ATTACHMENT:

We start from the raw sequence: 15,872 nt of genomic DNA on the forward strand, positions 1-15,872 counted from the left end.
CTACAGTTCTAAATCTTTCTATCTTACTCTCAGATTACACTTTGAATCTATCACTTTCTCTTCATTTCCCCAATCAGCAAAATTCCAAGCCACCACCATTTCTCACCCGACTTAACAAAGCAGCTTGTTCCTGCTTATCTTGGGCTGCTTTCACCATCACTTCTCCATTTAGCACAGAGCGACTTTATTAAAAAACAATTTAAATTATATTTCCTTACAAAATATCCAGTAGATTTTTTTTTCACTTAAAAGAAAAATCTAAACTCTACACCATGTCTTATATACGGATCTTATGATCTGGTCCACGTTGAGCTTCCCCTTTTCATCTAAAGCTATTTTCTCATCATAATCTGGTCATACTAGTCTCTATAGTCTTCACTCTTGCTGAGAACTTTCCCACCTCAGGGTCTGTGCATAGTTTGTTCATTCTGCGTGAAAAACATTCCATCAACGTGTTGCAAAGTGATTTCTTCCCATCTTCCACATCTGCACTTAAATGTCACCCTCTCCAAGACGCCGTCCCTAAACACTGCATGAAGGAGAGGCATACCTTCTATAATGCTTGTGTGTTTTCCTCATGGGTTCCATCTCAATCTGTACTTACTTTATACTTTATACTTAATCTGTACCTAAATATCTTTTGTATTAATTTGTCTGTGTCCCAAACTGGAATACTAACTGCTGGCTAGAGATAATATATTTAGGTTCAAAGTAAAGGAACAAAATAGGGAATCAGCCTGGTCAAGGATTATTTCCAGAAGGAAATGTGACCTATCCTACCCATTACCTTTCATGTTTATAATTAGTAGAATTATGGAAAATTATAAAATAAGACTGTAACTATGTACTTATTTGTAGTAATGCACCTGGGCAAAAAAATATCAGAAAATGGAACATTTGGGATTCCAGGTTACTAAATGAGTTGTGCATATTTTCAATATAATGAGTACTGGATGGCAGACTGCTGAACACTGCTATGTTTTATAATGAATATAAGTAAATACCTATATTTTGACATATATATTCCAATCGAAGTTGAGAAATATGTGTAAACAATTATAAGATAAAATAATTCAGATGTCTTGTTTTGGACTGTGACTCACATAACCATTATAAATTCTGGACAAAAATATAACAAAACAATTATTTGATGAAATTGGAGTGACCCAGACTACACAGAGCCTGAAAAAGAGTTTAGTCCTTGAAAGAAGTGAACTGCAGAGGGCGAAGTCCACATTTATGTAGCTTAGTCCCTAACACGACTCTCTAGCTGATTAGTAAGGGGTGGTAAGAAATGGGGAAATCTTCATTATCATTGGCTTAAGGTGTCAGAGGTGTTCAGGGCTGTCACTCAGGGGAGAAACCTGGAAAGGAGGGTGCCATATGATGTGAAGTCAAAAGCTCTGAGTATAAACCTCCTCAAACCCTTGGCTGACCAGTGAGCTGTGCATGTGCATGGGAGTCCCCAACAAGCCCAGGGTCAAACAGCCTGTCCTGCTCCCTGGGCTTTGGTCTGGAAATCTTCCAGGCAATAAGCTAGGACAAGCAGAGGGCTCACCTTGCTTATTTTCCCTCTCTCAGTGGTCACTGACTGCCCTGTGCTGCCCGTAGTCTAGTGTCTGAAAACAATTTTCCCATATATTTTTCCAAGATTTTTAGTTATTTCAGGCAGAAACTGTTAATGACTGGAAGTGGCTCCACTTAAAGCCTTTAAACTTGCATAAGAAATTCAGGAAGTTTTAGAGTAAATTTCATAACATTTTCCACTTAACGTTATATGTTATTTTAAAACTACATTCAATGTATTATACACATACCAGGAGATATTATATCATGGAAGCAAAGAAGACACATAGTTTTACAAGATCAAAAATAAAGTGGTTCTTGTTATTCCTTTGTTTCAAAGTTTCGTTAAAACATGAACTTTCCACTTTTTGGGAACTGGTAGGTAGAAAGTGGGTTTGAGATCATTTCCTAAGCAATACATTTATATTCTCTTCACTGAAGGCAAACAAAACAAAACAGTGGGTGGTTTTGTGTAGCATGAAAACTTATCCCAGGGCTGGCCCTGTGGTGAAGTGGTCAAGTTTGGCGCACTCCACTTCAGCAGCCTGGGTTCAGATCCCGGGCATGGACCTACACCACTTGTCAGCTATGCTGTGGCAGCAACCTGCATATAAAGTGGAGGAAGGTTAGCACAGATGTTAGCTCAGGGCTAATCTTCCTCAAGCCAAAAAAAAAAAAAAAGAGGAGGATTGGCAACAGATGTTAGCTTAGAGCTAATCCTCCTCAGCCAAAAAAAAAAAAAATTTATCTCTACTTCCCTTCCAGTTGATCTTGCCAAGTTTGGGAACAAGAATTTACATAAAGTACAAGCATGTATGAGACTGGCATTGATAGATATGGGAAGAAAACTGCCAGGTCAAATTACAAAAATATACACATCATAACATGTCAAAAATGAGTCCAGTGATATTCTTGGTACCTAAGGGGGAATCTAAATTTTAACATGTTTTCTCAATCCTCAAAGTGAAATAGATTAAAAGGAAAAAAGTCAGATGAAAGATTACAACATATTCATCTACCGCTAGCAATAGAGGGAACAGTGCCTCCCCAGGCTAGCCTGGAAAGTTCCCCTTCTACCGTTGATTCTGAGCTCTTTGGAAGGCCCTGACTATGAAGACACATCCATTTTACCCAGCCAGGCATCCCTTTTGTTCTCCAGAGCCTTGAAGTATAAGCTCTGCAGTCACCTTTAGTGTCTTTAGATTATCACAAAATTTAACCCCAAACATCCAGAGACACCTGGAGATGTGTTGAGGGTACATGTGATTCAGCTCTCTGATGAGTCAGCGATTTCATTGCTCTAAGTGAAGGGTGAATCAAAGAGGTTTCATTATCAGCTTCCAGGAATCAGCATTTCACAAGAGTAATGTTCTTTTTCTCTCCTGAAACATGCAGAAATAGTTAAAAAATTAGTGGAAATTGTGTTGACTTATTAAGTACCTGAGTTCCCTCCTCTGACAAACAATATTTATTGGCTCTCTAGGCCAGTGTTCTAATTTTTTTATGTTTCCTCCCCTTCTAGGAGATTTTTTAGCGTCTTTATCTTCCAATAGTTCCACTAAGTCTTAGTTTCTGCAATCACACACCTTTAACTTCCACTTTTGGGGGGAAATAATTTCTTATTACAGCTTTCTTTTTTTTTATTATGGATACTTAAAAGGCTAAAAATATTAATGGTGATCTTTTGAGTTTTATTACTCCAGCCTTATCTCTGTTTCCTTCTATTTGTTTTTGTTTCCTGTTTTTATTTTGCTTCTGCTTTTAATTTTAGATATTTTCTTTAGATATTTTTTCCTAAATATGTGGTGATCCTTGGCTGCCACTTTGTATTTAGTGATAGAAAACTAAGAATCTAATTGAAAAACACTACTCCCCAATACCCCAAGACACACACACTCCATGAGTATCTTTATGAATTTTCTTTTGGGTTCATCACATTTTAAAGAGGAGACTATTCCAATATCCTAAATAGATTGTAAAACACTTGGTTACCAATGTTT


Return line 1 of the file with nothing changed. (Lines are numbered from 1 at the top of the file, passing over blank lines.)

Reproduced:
We start from the raw sequence: 15,872 nt of genomic DNA on the forward strand, positions 1-15,872 counted from the left end.